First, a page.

The song became a quintessential expression of the entire Zionist ethos. A boy born in 1950 to an insurance agent and an electric company clerk in urban Petah Tikva, catching just a phrase of the song, becomes in his heart and mind that courageous Israelite from a generation earlier, a reality already hardly imaginable. Sabra children heard these songs as they suckled. They copiously copied and memorized the words in the fourth grade, and sang them and danced to them at their parties at age 13, at 18, at 23, in their hearts and minds still at 60. The song is part and parcel of the very essence of the Israeli self-image.
I consulted with five Sabas, aged 70 to 40, about the cultural connotations of the song. Every single one of the five remarked with a nostalgic smile, “Oh, now it’s running through my head.”
The key phrase, by the way, comes from Isaiah 21:11– שומר, מה מלילה? שומר, מה מליל?. It’s a poetic turn of phrase, something along the line of ‘Oh, watchman, what brings the night? How are you? How are we? Is there danger approaching?’ Plus ça change, plus c’est la même chose.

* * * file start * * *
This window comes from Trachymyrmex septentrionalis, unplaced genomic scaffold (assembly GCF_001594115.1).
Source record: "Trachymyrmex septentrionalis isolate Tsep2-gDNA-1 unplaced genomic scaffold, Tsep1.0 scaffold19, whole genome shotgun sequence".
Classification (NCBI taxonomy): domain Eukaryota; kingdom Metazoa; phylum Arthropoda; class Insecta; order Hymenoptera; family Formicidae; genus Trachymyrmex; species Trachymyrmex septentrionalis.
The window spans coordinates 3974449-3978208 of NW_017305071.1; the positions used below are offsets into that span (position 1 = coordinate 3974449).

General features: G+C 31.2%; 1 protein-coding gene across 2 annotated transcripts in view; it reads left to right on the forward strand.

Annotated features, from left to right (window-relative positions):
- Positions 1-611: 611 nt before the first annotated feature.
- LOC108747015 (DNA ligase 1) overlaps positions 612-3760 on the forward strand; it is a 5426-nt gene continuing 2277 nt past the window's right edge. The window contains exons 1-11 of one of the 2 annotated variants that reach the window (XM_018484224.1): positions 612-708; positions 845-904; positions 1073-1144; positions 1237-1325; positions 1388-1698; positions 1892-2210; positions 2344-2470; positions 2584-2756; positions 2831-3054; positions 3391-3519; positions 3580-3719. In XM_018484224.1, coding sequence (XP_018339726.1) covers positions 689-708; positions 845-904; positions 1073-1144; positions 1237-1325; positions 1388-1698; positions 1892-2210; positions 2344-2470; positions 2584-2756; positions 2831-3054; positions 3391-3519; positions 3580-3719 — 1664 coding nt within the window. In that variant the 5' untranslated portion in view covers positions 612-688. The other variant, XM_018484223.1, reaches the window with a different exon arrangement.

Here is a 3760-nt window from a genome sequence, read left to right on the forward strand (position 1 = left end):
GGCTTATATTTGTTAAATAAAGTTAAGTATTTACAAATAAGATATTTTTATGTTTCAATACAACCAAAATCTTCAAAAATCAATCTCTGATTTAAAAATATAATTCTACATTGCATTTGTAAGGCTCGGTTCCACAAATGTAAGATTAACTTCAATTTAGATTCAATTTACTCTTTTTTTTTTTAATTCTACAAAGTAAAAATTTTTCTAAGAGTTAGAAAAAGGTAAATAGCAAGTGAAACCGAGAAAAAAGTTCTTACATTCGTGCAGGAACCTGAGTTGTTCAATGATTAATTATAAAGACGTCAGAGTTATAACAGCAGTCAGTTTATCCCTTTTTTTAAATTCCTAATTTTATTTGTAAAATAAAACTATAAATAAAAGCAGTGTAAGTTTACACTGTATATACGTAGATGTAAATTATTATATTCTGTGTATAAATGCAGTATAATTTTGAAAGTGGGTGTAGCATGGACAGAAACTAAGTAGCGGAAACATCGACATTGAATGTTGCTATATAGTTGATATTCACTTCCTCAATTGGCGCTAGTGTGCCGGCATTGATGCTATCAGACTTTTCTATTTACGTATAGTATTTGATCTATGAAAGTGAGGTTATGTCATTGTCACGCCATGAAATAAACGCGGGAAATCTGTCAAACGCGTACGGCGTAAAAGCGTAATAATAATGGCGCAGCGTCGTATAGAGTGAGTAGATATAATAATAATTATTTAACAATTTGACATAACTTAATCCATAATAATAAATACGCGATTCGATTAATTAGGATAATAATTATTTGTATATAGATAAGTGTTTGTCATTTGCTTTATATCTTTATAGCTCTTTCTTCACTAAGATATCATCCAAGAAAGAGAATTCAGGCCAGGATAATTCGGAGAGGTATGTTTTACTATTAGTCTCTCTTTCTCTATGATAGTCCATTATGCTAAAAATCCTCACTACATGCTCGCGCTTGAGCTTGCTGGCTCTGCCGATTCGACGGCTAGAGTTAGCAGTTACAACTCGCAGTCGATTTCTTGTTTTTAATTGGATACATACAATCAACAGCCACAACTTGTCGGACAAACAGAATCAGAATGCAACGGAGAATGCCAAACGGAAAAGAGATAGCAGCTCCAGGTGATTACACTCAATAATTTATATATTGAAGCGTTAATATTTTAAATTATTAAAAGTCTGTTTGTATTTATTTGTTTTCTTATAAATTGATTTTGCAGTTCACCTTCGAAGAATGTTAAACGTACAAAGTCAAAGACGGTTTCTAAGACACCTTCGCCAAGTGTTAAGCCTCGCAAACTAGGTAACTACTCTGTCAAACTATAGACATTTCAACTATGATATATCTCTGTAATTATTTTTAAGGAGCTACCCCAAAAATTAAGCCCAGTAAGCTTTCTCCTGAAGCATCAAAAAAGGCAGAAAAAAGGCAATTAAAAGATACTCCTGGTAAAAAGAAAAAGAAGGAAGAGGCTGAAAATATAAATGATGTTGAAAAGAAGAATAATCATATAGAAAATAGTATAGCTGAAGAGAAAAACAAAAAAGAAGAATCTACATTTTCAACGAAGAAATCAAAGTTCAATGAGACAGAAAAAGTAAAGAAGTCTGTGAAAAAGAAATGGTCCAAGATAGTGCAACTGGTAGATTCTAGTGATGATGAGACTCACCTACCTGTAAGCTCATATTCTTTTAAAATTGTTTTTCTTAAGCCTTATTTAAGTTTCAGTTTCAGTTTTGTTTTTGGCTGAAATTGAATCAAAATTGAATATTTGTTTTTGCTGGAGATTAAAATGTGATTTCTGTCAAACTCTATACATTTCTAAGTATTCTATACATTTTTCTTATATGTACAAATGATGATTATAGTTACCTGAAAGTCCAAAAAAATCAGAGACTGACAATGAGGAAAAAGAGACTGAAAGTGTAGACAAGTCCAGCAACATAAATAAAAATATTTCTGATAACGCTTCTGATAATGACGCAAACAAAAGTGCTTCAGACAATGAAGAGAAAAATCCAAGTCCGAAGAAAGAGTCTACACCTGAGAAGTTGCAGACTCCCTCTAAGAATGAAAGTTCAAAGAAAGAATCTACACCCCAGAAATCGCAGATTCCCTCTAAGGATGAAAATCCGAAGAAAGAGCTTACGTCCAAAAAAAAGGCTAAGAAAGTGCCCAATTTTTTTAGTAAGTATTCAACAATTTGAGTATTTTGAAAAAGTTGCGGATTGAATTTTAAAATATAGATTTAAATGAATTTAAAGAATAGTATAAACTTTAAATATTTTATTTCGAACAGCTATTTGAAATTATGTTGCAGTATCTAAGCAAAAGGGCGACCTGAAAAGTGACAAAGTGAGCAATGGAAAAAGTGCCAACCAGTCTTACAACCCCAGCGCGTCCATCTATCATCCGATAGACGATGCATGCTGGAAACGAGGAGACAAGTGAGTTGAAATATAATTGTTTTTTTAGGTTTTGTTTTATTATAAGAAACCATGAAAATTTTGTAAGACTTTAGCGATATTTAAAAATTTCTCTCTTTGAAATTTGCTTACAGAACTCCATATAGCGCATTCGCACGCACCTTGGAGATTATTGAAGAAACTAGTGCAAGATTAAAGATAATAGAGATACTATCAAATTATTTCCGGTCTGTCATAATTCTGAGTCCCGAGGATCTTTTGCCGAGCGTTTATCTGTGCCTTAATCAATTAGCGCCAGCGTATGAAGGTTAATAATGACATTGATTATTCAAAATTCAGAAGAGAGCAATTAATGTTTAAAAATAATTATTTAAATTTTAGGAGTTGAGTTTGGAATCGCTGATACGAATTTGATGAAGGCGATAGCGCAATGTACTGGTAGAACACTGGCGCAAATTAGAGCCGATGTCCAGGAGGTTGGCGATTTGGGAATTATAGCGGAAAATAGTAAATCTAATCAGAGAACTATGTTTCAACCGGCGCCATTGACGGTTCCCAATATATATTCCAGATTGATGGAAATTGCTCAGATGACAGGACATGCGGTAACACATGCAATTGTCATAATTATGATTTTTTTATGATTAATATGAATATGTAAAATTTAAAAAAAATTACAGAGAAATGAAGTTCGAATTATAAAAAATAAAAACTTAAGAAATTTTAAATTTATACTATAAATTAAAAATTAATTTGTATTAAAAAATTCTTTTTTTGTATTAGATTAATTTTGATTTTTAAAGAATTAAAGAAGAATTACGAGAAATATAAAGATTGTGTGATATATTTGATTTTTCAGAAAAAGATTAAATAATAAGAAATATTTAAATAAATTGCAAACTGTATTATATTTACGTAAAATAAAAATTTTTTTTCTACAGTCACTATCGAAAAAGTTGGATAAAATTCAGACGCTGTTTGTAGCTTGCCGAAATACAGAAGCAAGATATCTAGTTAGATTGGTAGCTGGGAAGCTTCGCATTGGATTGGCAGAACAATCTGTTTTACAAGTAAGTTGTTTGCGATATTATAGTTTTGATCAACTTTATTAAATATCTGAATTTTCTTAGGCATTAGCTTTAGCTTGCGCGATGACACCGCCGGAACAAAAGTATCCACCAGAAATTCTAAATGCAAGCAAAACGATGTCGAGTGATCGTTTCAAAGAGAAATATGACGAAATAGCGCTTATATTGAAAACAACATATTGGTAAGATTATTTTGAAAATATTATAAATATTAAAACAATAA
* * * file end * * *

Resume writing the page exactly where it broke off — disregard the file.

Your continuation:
I was fortunate enough to catch a set at the Red Sea Jazz Festival last week by the very fine soprano saxophonist Daniel Zamir. Daniel (b. 1981) went through a typical secular high school experience in Israel, then moved to New York and was caught up in John Zorn’s Jewish avant garde free jazz scene. He also became involved in the Chabad (Hassidic) movement, and subsequently returned to Israel. He has evolved into a consummate artist presenting a mix of cutting-edge jazz, klezmer, and no little degree of Israeli-ism.